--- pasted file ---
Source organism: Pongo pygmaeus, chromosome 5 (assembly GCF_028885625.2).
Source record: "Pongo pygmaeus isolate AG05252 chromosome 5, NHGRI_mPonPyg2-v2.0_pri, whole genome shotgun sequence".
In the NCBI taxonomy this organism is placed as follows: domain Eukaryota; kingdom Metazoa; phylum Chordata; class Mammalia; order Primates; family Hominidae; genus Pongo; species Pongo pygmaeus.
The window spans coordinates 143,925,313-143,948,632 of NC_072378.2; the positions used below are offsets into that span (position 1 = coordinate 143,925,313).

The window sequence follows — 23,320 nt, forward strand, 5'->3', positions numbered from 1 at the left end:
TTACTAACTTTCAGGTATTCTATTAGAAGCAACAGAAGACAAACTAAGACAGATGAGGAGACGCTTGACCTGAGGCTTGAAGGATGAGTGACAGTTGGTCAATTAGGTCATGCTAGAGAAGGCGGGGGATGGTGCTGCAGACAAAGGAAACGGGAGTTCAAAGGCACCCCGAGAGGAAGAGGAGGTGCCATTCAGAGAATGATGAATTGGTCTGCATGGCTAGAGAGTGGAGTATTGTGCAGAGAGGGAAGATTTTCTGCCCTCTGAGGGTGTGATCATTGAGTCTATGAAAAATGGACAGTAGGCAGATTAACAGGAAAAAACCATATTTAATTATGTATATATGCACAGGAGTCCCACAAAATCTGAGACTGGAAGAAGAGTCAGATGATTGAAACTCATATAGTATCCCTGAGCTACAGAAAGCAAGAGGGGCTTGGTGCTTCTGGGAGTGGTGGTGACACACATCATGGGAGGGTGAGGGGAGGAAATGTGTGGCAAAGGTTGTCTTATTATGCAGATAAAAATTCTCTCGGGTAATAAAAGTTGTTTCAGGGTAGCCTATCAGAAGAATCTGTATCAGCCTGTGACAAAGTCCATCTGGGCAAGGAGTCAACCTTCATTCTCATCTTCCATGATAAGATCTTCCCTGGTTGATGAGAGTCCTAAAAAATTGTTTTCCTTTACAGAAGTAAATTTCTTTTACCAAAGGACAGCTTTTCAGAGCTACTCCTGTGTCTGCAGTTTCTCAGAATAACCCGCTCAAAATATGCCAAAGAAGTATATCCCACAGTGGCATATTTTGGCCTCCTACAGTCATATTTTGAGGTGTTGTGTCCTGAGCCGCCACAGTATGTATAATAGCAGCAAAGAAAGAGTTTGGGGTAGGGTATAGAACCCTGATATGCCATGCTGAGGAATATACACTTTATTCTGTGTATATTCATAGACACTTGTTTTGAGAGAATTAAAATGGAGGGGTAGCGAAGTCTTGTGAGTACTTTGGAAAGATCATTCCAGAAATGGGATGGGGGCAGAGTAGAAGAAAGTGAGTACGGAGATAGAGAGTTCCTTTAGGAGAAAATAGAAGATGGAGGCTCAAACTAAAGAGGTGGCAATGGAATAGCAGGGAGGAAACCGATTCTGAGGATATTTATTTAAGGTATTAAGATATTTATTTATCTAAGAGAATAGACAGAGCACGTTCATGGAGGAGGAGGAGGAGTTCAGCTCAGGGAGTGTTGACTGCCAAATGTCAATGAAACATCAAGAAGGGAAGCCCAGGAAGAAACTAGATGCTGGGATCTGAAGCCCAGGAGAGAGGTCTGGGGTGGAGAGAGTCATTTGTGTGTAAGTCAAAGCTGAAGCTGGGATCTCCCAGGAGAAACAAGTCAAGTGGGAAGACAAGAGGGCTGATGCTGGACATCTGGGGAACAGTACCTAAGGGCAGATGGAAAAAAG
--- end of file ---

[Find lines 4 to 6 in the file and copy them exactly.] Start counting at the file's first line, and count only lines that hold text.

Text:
The window spans coordinates 143,925,313-143,948,632 of NC_072378.2; the positions used below are offsets into that span (position 1 = coordinate 143,925,313).

The window sequence follows — 23,320 nt, forward strand, 5'->3', positions numbered from 1 at the left end:
TTACTAACTTTCAGGTATTCTATTAGAAGCAACAGAAGACAAACTAAGACAGATGAGGAGACGCTTGACCTGAGGCTTGAAGGATGAGTGACAGTTGGTCAATTAGGTCATGCTAGAGAAGGCGGGGGATGGTGCTGCAGACAAAGGAAACGGGAGTTCAAAGGCACCCCGAGAGGAAGAGGAGGTGCCATTCAGAGAATGATGAATTGGTCTGCATGGCTAGAGAGTGGAGTATTGTGCAGAGAGGGAAGATTTTCTGCCCTCTGAGGGTGTGATCATTGAGTCTATGAAAAATGGACAGTAGGCAGATTAACAGGAAAAAACCATATTTAATTATGTATATATGCACAGGAGTCCCACAAAATCTGAGACTGGAAGAAGAGTCAGATGATTGAAACTCATATAGTATCCCTGAGCTACAGAAAGCAAGAGGGGCTTGGTGCTTCTGGGAGTGGTGGTGACACACATCATGGGAGGGTGAGGGGAGGAAATGTGTGGCAAAGGTTGTCTTATTATGCAGATAAAAATTCTCTCGGGTAATAAAAGTTGTTTCAGGGTAGCCTATCAGAAGAATCTGTATCAGCCTGTGACAAAGTCCATCTGGGCAAGGAGTCAACCTTCATTCTCATCTTCCATGATAAGATCTTCCCTGGTTGATGAGAGTCCTAAAAAATTGTTTTCCTTTACAGAAGTAAATTTCTTTTACCAAAGGACAGCTTTTCAGAGCTACTCCTGTGTCTGCAGTTTCTCAGAATAACCCGCTCAAAATATGCCAAAGAAGTATATCCCACAGTGGCATATTTTGGCCTCCTACAGTCATATTTTGAGGTGTTGTGTCCTGAGCCGCCACAGTATGTATAATAGCAGCAAAGAAAGAGTTTGGGGTAGGGTATAGAACCCTGATATGCCATGCTGAGGAATATACACTTTATTCTGTGTATATTCATAGACACTTGTTTTGAGAGAATTAAAATGGAGGGGTAGCGAAGTCTTGTGAGTACTTTGGAAAGATCATTCCAGAAATGGGATGGGGGCAGAGTAGAAGAAAGTGAGTACGGAGATAGAGAGTTCCTTTAGGAGAAAATAGAAGATGGAGGCTCAAACTAAAGAGGTGGCAATGGAATAGCAGGGAGGAAACCGATTCTGAGGATATTTATTTAAGGTATTAAGATATTTATTTATCTAAGAGAATAGACAGAGCACGTTCATGGAGGAGGAGGAGGAGTTCAGCTCAGGGAGTGTTGACTGCCAAATGTCAATGAAACATCAAGAAGGGAAGCCCAGGAAGAAACTAGATGCTGGGATCTGAAGCCCAGGAGAGAGGTCTGGGGTGGAGAGAGTCATTTGTGTGTAAGTCAAAGCTGAAGCTGGGATCTCCCAGGAGAAACAAGTCAAGTGGGAAGACAAGAGGGCTGATGCTGGACATCTGGGGAACAGTACCTAAGGGCAGATGGAAAAAAG